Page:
10. Israel, B. A., Coombe, C. M., Cheezum, R. R., Schulz, A. J., McGranaghan, R. J., Lichtenstein, R., et al. (2010). Community-based participatory research: a capacity-building approach for policy advocacy aimed at eliminating health disparities. American Journal of Public Health, 100, 2094–2102.CrossRefPubMedPubMedCentralGoogle Scholar
  11. Jacob, V., Chattopadhyay, S. K., Proia, K. K., Hopkins, D. P., Reynolds, J., Thota, A. B., et al. (2017). Economics of self-measured blood pressure monitoring: A community guide systematic review. American Journal of Preventive Medicine, 53, e105–e113.CrossRefPubMedGoogle Scholar
  12. Kim, K. B., Han, H. R., Huh, B., Nguyen, T., Lee, H., & Kim, M. T. (2014). The effect of a community-based self-help multimodal behavioral intervention in Korean American seniors with high blood pressure. American Journal of Hypertension, 27, 1199–1208.CrossRefPubMedPubMedCentralGoogle Scholar
  13. Kim, K. B., Kim, M. T., Lee, H. B., Nguyen, T., Bone, L. R., & Levine, D. (2016). Community health workers versus nurses as counselors or case managers in a self-help diabetes management program. American Journal of Public Health, 106, 1052–1058.CrossRefPubMedPubMedCentralGoogle Scholar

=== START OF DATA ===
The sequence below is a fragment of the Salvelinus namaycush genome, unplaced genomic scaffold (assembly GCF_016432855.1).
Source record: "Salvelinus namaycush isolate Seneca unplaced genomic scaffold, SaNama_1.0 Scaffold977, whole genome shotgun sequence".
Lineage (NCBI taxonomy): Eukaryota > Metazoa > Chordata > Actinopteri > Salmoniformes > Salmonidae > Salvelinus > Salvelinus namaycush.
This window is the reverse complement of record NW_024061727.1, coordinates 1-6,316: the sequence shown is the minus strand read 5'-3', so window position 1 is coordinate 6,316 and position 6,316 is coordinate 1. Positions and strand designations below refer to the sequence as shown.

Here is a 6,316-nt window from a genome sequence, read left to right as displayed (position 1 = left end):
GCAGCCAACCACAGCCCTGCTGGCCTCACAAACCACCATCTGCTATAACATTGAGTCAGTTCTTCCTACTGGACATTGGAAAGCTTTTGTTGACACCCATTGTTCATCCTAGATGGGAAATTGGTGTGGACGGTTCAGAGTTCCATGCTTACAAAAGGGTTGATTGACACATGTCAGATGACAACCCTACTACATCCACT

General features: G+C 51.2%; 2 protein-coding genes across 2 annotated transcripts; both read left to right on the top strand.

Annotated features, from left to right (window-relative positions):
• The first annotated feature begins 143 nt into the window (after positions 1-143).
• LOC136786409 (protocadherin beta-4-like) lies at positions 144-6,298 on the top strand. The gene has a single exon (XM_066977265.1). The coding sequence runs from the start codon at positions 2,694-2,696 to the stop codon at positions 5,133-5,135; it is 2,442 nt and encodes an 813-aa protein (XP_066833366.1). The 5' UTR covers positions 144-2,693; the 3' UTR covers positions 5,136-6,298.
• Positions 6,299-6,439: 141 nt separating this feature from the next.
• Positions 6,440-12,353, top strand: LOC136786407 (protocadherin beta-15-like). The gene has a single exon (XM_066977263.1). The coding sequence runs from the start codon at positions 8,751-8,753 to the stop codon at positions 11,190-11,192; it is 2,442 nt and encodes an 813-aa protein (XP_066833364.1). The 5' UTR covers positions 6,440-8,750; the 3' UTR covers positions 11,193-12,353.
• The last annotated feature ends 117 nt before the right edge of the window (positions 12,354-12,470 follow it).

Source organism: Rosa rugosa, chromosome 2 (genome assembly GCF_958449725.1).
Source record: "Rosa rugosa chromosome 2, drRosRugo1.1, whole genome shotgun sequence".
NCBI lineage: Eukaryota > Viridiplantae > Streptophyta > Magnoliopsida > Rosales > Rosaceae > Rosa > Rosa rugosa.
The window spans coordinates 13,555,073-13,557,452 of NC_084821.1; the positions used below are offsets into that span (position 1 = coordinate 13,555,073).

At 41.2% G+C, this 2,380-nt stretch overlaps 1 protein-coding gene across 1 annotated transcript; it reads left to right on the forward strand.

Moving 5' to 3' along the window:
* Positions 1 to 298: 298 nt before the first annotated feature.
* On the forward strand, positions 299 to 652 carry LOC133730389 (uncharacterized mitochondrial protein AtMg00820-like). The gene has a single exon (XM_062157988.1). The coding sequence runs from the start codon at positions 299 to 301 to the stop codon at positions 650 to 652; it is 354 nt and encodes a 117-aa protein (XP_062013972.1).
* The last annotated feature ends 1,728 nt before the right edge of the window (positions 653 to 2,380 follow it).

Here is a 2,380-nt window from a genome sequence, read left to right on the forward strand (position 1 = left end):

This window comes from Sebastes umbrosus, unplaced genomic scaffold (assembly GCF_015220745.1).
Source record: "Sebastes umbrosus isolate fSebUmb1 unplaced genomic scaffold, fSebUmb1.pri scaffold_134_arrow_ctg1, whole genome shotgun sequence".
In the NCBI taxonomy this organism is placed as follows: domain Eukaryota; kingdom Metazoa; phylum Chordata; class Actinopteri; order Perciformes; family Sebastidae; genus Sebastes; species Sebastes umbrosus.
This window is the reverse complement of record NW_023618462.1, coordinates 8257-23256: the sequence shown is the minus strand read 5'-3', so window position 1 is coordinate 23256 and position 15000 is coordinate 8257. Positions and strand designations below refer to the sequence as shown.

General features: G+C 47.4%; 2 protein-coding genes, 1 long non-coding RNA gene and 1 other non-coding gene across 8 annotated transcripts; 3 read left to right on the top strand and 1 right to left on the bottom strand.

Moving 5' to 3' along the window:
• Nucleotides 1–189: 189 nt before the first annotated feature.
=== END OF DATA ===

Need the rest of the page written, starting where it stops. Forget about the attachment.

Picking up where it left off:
14. Kim, O., Ovbiagele, B., Valle, N., Markovic, D., & Towfighi, A. (2017). Race-ethnic disparities in cardiometabolic risk profiles among stroke survivors with undiagnosed diabetes and prediabetes in the United States. Journal of Stroke and Cerebrovascular Diseases, 26, 2727–2733.CrossRefPubMedGoogle Scholar
  15. Kindig, D., & Stoddart, G. (2003). What is population health? American Journal of Public Health, 93, 380–383.CrossRefPubMedPubMedCentralGoogle Scholar
  16. Maraccini, A. M., Galiatsatos, P., Harper, M., & Slonim, A. D. (2017). Creating clarity: Distinguishing between community and population health. American Journal of Accountable Care, 6, 32–37.Google Scholar
  17. Pallas, S. W., Minhas, D., Perez-Escamilla, R., Taylor, L., Curry, L., & Bradley, E. H. (2013). Community health workers in low- and middle-income countries: What do we know about scaling up and sustainability? American Journal of Public Health, 103, e74–e82.CrossRefPubMedPubMedCentralGoogle Scholar